just needed to catch up.
The win at the end of
last year got her confi-
dence going. When she
starts making putts,
she’s going to be really
hard to beat.”
Thompson is now playing with a full
complement of tools, a short game as well as
the long ball. A faulty putting stroke that once
eroded the advantage her strength provided
has largely dissipated.
“I had moved really close to the ball to get
my eyes more over it to see my line,” she said.
“It’s not something I’ve been used to. Even as
a little kid I stood far away from the ball and
took the putter inside. So I just went right
back to that, just go where I’m most comfortable and feel I
can make the putt. I moved farther away and just take one
look at the hole and just knock it in.”
The evidence is found in the scorecards. Thompson played
a bogey-free final round of four-under 68 and made only one
bogey over the final 55 holes of a major championship.
“I’ve seen her in this mode before where her irons are that
good, but it was definitely dialed in,” her father said. “It’s been
good for a few weeks now. This is good timing. I knew this week
was going to be a good week because she was playing well. She
was hitting it so good. She was in a good place mentally too.”
Wie, meanwhile, might need to consult a map to find that
good place after this latest disappointment, though she took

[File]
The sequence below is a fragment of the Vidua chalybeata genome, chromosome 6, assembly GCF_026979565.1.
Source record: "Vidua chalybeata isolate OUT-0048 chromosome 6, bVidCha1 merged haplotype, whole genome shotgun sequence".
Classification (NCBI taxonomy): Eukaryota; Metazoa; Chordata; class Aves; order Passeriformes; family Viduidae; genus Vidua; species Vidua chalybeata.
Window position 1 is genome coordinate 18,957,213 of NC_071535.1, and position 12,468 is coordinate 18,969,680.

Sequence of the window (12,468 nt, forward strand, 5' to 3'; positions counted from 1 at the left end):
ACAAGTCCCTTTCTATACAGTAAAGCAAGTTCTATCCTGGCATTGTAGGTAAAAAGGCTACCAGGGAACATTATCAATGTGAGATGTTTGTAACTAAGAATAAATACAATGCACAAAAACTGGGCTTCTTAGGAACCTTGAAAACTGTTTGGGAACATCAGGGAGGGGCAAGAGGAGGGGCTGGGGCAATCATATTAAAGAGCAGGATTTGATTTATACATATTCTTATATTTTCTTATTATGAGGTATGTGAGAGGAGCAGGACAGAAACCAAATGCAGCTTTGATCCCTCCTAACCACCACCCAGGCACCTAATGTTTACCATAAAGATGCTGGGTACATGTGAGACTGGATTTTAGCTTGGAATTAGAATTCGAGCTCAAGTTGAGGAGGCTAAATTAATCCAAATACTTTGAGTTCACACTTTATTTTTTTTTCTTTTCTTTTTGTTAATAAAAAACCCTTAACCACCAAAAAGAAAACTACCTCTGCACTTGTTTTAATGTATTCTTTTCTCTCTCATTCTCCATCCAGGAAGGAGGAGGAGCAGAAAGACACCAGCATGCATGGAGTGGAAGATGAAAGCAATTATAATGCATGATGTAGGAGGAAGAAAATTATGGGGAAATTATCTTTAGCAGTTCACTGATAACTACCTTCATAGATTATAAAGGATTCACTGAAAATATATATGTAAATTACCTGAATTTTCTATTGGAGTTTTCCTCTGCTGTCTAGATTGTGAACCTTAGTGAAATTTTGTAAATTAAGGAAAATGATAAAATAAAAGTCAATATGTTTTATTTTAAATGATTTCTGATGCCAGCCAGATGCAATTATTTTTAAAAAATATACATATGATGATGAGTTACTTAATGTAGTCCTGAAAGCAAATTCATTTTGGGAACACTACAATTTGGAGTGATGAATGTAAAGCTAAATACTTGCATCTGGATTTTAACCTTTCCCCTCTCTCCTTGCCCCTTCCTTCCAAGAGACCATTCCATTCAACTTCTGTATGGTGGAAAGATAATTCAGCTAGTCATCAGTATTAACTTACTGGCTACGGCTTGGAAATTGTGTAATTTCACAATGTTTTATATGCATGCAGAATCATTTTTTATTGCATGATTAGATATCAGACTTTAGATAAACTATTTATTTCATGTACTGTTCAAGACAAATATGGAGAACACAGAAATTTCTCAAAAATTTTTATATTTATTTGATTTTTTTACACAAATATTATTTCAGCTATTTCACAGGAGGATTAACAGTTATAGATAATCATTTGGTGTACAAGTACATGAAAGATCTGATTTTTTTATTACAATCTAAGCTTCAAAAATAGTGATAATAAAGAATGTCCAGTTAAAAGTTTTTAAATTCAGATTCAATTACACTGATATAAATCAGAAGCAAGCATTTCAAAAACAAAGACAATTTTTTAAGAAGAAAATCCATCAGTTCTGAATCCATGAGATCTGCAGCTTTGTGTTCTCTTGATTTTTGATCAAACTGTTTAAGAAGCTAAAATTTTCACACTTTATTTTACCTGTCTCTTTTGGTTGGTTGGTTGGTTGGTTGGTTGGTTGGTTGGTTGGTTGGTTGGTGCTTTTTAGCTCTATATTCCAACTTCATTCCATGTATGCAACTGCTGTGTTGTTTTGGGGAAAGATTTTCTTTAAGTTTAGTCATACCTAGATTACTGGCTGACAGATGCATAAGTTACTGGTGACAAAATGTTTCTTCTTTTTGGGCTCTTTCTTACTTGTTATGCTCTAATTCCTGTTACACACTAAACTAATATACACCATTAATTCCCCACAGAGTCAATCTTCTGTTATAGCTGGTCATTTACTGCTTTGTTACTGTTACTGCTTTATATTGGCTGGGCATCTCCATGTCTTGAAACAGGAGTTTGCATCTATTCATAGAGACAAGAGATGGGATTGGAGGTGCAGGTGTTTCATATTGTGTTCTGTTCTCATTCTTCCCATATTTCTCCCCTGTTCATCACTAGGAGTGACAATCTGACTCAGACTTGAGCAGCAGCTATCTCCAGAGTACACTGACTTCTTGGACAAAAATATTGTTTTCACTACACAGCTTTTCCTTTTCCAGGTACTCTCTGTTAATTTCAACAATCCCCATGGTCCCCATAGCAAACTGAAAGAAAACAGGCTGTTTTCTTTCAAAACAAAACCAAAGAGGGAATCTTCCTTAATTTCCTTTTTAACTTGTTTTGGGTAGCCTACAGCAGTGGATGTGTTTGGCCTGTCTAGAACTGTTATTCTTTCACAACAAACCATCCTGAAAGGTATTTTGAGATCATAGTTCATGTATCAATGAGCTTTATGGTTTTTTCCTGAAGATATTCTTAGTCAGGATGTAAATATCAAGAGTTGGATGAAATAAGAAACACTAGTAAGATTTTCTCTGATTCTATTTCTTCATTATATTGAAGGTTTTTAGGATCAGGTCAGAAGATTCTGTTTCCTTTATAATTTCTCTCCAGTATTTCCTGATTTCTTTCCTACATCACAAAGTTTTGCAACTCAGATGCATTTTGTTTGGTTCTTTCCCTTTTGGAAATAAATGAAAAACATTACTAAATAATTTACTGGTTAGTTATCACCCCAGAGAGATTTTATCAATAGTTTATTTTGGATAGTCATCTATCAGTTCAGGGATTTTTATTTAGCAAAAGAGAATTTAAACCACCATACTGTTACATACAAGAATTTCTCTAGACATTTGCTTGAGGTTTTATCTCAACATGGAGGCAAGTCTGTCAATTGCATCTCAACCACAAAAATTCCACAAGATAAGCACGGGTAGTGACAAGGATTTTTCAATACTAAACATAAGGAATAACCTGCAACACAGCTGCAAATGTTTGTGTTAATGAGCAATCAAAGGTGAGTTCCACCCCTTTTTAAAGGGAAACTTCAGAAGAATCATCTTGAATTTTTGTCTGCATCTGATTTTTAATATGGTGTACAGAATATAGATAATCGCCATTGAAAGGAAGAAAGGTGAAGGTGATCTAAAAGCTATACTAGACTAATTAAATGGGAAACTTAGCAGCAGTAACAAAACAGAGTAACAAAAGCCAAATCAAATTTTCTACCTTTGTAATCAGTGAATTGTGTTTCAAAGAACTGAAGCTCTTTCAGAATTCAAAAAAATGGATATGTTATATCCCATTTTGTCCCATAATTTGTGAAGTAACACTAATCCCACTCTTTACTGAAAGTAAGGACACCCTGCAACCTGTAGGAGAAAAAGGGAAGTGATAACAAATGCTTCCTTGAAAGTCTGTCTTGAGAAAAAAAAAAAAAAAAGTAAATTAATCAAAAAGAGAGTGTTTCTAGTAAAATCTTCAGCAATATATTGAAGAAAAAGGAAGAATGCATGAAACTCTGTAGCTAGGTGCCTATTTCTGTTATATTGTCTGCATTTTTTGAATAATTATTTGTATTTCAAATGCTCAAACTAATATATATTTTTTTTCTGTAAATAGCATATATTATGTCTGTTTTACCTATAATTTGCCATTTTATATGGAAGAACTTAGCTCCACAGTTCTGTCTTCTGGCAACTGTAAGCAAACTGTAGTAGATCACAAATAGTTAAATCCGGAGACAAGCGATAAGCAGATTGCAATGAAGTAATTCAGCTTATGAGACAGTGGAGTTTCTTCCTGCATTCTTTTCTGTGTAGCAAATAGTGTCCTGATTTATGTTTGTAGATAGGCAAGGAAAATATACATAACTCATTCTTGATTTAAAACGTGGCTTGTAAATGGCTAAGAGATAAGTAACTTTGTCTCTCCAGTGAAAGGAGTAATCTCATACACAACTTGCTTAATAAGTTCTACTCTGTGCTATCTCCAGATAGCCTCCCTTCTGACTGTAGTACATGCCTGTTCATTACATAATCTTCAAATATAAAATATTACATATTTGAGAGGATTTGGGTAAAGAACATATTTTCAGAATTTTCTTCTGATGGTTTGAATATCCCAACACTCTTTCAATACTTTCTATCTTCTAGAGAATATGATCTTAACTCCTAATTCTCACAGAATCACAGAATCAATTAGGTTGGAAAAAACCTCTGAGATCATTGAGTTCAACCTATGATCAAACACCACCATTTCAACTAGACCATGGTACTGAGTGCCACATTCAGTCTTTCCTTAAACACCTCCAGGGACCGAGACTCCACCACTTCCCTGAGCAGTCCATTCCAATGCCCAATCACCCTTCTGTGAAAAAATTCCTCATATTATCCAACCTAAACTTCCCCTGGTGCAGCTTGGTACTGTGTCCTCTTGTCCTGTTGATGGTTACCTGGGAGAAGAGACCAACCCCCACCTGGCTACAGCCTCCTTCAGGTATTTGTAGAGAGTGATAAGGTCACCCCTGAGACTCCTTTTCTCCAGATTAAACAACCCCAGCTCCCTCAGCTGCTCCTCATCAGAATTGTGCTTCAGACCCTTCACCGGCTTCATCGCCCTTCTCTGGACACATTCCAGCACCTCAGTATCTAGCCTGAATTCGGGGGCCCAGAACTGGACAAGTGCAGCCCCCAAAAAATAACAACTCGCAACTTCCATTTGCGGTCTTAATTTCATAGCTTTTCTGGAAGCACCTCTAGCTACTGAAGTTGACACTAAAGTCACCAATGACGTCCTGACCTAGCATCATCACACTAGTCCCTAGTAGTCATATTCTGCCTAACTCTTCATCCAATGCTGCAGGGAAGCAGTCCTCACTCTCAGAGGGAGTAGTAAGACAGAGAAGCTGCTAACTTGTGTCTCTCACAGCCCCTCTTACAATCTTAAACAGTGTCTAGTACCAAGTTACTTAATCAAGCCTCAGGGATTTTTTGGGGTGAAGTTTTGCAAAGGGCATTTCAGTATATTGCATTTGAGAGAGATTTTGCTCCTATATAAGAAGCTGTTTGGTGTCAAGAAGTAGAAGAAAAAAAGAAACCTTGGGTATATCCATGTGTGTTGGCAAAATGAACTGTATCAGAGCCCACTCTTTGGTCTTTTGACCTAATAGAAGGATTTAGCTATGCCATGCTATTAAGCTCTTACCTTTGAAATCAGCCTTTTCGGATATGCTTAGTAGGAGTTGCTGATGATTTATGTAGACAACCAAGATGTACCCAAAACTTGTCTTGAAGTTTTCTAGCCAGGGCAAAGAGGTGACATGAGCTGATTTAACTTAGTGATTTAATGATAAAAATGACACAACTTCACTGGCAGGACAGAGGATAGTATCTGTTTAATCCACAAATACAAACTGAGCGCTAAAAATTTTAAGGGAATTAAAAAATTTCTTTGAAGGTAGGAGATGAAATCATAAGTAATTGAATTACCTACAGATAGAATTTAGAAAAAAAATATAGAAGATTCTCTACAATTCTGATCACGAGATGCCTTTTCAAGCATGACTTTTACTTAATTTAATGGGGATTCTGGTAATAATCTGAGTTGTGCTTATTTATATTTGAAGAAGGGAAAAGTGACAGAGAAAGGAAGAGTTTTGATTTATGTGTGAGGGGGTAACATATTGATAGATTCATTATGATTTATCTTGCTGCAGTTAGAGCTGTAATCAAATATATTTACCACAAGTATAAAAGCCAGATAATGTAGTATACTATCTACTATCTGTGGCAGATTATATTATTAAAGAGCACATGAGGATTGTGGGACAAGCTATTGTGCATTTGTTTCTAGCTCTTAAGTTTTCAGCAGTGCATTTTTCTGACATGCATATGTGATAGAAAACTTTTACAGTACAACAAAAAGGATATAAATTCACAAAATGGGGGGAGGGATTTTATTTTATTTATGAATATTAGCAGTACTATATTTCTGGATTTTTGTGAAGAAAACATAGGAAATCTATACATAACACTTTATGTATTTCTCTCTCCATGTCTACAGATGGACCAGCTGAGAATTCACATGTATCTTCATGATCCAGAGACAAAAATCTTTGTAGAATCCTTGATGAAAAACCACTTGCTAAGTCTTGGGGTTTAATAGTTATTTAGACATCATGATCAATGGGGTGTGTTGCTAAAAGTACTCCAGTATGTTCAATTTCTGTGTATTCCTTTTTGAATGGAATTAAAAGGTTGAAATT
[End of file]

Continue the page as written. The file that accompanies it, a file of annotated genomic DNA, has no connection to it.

solace in finishing second, indicative of improvement. “I
think it’s a sign. I think I’m getting close,” she said.
Close is not a new development in the Wie saga. A decade
earlier, at 14, she finished fourth in the Kraft Nabisco. Two
years later she was T- 3. From ages 13 through 16, she finished
in the top five in half of the 12 majors in which she played.
Meanwhile, from age 17 heading into the Kraft Nabisco
last week, she had played in 24 majors without a single top-
five finish, while missing five cuts and withdrawing twice.
She also hasn’t won a tournament for the better part of four
years. The obvious conclusion, then, was that she was a bet-
ter player before her 17th birthday than she has been after it.
Only her popularity has remained consistently strong. A
billboard promoting the Kraft Nabisco, alongside Interstate
10 near the western entrance to the Coachella Valley, fea-
tured her image, and she delivered on the billing by sharing
the 54-hole lead with Thompson.
Sunday’s marquee was further buttressed by the penultimate pairing of Se Ri Pak and Charley Hull, one a Hall of
Famer, the other an 18-year-old upstart from England who
enchanted legions with her demeanor and performance in
the Solheim Cup last summer. They were tied for third, two
strokes in arrears, but neither rose to the challenge. Pak
closed with a 74, Hull with a 76.
So it was largely match play on Sunday, featuring dual power
hitters, though Wie curiously opted to use a popgun against
Thompson’s howitzer, often spotting her a 30-yard advantage
off the tee. “I stuck with my game plan,” Wie said, “and I think
Wie (above rig
from the fans
made the cele
jump into Pop